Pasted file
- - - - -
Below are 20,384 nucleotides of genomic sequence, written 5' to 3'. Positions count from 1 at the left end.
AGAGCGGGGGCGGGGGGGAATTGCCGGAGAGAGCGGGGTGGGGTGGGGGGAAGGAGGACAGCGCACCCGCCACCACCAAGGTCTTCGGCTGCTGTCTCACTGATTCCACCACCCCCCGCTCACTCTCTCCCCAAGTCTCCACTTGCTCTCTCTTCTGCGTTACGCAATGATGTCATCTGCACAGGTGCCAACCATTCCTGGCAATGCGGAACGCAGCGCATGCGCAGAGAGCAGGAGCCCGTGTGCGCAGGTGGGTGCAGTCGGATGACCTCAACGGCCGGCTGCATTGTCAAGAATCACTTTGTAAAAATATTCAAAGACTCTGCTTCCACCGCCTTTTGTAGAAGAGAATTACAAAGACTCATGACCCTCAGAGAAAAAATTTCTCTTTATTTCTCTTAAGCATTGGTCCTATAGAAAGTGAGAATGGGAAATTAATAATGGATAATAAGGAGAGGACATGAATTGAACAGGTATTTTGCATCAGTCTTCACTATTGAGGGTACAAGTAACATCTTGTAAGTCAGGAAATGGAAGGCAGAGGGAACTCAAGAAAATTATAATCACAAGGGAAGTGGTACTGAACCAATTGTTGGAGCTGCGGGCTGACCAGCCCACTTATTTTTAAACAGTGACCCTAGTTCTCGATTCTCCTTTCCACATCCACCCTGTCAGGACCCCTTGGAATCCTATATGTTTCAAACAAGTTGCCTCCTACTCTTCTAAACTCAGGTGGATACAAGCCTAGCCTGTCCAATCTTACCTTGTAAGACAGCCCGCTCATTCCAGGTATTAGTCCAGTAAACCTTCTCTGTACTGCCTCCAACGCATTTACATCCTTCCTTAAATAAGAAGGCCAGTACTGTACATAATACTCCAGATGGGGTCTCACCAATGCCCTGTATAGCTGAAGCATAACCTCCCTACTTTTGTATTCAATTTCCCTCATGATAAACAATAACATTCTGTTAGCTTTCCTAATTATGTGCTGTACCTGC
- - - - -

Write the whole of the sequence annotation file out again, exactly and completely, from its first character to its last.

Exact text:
Below are 20,384 nucleotides of genomic sequence, written 5' to 3'. Positions count from 1 at the left end.
AGAGCGGGGGCGGGGGGGAATTGCCGGAGAGAGCGGGGTGGGGTGGGGGGAAGGAGGACAGCGCACCCGCCACCACCAAGGTCTTCGGCTGCTGTCTCACTGATTCCACCACCCCCCGCTCACTCTCTCCCCAAGTCTCCACTTGCTCTCTCTTCTGCGTTACGCAATGATGTCATCTGCACAGGTGCCAACCATTCCTGGCAATGCGGAACGCAGCGCATGCGCAGAGAGCAGGAGCCCGTGTGCGCAGGTGGGTGCAGTCGGATGACCTCAACGGCCGGCTGCATTGTCAAGAATCACTTTGTAAAAATATTCAAAGACTCTGCTTCCACCGCCTTTTGTAGAAGAGAATTACAAAGACTCATGACCCTCAGAGAAAAAATTTCTCTTTATTTCTCTTAAGCATTGGTCCTATAGAAAGTGAGAATGGGAAATTAATAATGGATAATAAGGAGAGGACATGAATTGAACAGGTATTTTGCATCAGTCTTCACTATTGAGGGTACAAGTAACATCTTGTAAGTCAGGAAATGGAAGGCAGAGGGAACTCAAGAAAATTATAATCACAAGGGAAGTGGTACTGAACCAATTGTTGGAGCTGCGGGCTGACCAGCCCACTTATTTTTAAACAGTGACCCTAGTTCTCGATTCTCCTTTCCACATCCACCCTGTCAGGACCCCTTGGAATCCTATATGTTTCAAACAAGTTGCCTCCTACTCTTCTAAACTCAGGTGGATACAAGCCTAGCCTGTCCAATCTTACCTTGTAAGACAGCCCGCTCATTCCAGGTATTAGTCCAGTAAACCTTCTCTGTACTGCCTCCAACGCATTTACATCCTTCCTTAAATAAGAAGGCCAGTACTGTACATAATACTCCAGATGGGGTCTCACCAATGCCCTGTATAGCTGAAGCATAACCTCCCTACTTTTGTATTCAATTTCCCTCATGATAAACAATAACATTCTGTTAGCTTTCCTAATTATGTGCTGTACCTGC